Jennifer Donnelly turns her feminist eye to this most delicious of fairy tales and shows Snow White as she's never been seen before.
Sophie is Snow White, with hair black as coal and lips red as apples. You all know the story, but Donnelly has put a fantastic feminist twist on this retelling, focussing on the importance of kindness and the strength needed in a male-dominated world.
You know that saying: history is written by the winners? Well in this case, it has been written by the men. The wicked queen wasn’t all that wicked, she had to be extra strong to keep the throne in a world where men didn’t like women in charge; and she wasn’t vain, asking the mirror who was the fairest of them all, but rather asking how to keep herself in power; Snow White herself was kind but that didn’t make her passive or weak, it was how she persevered and cared for her kingdom.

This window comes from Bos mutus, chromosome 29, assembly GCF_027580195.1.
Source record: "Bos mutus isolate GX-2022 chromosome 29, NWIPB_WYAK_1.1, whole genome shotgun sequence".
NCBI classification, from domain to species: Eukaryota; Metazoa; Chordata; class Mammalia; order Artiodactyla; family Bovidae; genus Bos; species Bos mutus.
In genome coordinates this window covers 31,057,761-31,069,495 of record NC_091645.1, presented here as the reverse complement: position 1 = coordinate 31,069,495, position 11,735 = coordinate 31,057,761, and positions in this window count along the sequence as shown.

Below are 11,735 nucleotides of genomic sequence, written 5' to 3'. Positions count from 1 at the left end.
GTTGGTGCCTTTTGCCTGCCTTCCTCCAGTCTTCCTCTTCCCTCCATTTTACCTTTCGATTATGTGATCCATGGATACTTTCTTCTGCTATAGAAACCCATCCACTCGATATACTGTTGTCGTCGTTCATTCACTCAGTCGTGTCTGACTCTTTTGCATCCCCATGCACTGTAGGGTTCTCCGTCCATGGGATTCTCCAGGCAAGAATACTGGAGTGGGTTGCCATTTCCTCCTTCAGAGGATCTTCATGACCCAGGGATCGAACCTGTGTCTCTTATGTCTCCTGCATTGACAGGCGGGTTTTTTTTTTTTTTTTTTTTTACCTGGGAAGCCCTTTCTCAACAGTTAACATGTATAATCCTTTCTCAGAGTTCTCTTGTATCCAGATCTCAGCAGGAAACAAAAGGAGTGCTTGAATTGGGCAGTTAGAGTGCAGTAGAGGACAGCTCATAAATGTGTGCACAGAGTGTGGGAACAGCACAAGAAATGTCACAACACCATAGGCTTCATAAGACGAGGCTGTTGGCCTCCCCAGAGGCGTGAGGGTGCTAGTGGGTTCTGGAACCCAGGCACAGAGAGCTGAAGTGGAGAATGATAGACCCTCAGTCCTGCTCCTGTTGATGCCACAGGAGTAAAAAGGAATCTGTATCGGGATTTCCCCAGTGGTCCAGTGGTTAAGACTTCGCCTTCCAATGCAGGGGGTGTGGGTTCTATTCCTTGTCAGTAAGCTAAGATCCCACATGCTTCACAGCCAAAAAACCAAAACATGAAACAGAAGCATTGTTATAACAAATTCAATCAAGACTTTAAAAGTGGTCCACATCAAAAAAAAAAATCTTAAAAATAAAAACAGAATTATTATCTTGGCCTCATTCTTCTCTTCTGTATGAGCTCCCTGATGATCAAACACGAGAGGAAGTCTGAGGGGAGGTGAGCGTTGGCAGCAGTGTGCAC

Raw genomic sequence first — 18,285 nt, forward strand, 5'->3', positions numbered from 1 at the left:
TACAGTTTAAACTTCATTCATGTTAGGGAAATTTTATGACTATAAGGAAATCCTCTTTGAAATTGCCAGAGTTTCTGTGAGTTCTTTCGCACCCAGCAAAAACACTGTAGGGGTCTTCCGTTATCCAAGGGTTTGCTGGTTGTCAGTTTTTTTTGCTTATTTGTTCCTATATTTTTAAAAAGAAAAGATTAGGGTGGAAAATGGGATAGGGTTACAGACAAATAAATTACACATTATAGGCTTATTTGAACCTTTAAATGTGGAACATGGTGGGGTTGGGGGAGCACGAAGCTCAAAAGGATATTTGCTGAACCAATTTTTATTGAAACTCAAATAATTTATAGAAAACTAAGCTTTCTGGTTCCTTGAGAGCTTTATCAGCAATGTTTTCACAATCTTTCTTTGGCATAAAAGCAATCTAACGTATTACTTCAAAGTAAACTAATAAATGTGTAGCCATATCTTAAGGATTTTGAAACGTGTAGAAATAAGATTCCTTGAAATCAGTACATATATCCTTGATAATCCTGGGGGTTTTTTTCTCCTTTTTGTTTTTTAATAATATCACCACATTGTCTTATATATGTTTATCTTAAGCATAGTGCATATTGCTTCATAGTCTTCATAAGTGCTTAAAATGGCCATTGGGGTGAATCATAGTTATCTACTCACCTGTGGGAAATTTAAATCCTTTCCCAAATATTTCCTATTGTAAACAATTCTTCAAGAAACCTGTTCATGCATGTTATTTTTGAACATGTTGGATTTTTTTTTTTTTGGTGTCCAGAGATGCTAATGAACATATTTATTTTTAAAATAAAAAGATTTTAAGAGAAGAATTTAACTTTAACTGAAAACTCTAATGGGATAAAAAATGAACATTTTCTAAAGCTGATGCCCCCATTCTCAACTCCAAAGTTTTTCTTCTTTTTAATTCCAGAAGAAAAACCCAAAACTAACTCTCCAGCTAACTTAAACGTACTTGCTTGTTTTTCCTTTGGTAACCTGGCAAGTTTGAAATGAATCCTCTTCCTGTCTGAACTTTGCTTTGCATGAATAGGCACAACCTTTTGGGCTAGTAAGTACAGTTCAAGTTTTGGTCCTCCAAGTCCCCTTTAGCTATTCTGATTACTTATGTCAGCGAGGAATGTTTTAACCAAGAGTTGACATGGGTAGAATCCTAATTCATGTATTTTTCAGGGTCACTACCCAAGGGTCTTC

I really enjoyed this; as a fan of the Brothers Grimm tales and of all fairy tale retellings, I greatly appreciated the new spin and the little hints to the original, like the three attempts of murder that the stepmother tried: the laces, the hair comb and finally the poisoned apple. While it almost felt slow-paced, Sophie traversed most of her kingdom and met a lot of people, some friendly and some foes, on her quest to topple the queen and get her heart back from the King of Crows. Speaking of whom, the personification of fear and pain was fascinating and very clever, especially mixed with the metaphor of cutting out Sophie’s heart – which would not only kill her but also remove her kindness and goodness. It was only the quick thinking of the “seven brothers” that saved Sophie’s soul and allowed her some extra time to make a plan and discover her own strength.
Thank you to the publisher and Netgalley for my copy in exchange for an honest review.